As these changes are made, the amount of grid electricity output does not rise very much compared to the resources and human labor required in the current period. The user experiences a higher cost for the same product. From the perspective of the user’s pocketbook, the result looks like diminishing returns.

Metals and Other Minerals. In the same manner as oil, we extract the easiest (and cheapest) to extract minerals first. These minerals include metals and other substances such as uranium, lithium, and rare earth minerals. Part of the problem is that ores of lower concentration must be used, leading to a need to move larger amounts of extraneous material that later must be disposed of. These ores may be found deeper in the ground or in more remote locations, adding to extraction costs. Furthermore, oil is generally used in the extraction of these minerals. As the cost of oil cost rises, this adds to the cost of mineral extraction, making minerals increasingly unaffordable.  

Advanced Education of Would-Be Workers. If 20% of the work force needs college educations, it makes sense to provide 20% of young people workers with college educations. If the percentage of workers requiring college educations rises to 30%, it makes sense to provide 30% of young people with college educations. Small percentages of more advanced degree recipients are needed as well.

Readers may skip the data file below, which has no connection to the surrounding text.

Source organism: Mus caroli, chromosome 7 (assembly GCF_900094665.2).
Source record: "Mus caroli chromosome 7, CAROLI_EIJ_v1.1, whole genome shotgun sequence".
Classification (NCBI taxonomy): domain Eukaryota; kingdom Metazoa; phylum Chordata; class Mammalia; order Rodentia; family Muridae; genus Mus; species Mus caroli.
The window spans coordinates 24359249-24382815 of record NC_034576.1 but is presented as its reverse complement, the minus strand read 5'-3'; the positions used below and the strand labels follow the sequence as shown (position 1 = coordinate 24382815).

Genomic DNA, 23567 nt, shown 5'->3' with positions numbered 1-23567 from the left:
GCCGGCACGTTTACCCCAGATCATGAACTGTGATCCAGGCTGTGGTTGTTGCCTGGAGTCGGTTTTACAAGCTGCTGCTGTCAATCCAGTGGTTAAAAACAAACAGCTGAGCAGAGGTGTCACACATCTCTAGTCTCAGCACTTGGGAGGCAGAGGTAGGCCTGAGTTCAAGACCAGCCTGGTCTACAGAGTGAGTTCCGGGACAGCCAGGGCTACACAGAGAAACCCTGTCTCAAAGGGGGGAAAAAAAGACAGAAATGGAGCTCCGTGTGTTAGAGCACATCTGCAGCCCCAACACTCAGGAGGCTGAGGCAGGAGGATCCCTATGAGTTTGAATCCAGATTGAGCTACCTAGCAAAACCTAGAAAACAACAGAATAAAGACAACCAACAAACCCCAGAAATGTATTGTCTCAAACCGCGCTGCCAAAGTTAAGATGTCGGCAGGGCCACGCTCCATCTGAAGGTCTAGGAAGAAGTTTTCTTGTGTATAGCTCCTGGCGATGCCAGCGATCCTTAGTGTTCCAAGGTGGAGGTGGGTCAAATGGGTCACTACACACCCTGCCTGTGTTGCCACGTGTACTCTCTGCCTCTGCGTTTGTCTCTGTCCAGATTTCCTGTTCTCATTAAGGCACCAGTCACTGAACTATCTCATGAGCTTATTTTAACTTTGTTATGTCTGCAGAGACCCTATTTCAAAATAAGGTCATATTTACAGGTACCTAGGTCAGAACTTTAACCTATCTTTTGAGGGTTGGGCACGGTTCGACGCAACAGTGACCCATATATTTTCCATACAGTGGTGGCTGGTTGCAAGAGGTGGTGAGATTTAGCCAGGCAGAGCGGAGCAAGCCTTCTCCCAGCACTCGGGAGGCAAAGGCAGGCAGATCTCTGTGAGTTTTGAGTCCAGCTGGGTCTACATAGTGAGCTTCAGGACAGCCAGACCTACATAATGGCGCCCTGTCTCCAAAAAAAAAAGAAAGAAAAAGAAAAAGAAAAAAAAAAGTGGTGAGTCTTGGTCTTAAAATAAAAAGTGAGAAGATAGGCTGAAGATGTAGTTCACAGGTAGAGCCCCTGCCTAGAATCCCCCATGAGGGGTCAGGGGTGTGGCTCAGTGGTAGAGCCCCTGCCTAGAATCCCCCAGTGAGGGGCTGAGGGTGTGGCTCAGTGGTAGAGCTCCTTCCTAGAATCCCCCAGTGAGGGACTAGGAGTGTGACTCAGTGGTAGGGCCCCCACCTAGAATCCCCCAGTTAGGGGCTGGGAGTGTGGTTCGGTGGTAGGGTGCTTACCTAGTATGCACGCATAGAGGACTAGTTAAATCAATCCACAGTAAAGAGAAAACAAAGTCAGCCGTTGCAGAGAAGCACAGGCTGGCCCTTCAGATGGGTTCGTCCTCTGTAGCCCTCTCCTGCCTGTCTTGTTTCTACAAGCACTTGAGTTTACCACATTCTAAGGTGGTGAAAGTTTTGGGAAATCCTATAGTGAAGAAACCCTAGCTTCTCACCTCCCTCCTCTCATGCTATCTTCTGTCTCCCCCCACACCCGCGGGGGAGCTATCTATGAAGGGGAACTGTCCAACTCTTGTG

Instead of following a common sense approach of educating only the number of workers who need a given amount of education with that amount of education, in the United States we have gotten onto a treadmill of encouraging increasing numbers of young people to pursue bachelors, masters, and Ph.D. degrees. To make matters worse, universities have established requirements that faculty do more research and less teaching, whether or not research in a particular field can be expected to benefit the economy to any significant extent. To accommodate this research-intensive approach, a layer of deans is added to work on obtaining funding for research. In addition, students are often provided more comfortable dorms with private rooms and private baths, adding costs to obtaining advanced education but not really enhancing future job prospects.

All of this produces an incredibly expensive higher education system, with costs way out of proportion to the increased wages a student can expect to earn from attending the university. Students are expected to pay for much of the cost of this system through debt to be paid back after graduation (or after dropping out). In some ways, the system might be viewed as an extremely expensive system of sorting out would-be job applicants, with widget makers with a college degree or master’s degree viewed more favorably than ones without, even if there is little use for an advanced degree in that particular job.

US Medical System. The US Medical system is particularly affected by the trend toward more advanced degrees. This approach results in a system where patients need to visit a variety of specialists to handle fairly common ailments, such as a broken arm or dementia in old age. To compensate for the high cost of their advanced education, specialists charge high fees. Hospitals have a large number of testing instruments at their disposal and use them whenever there is even slight justification.

Health outcomes in the US are remarkably bad compared to other developed countries, based on a study by the US Institute of Medicine called U.S. Health in International Perspective: Shorter Lives, Poorer Health.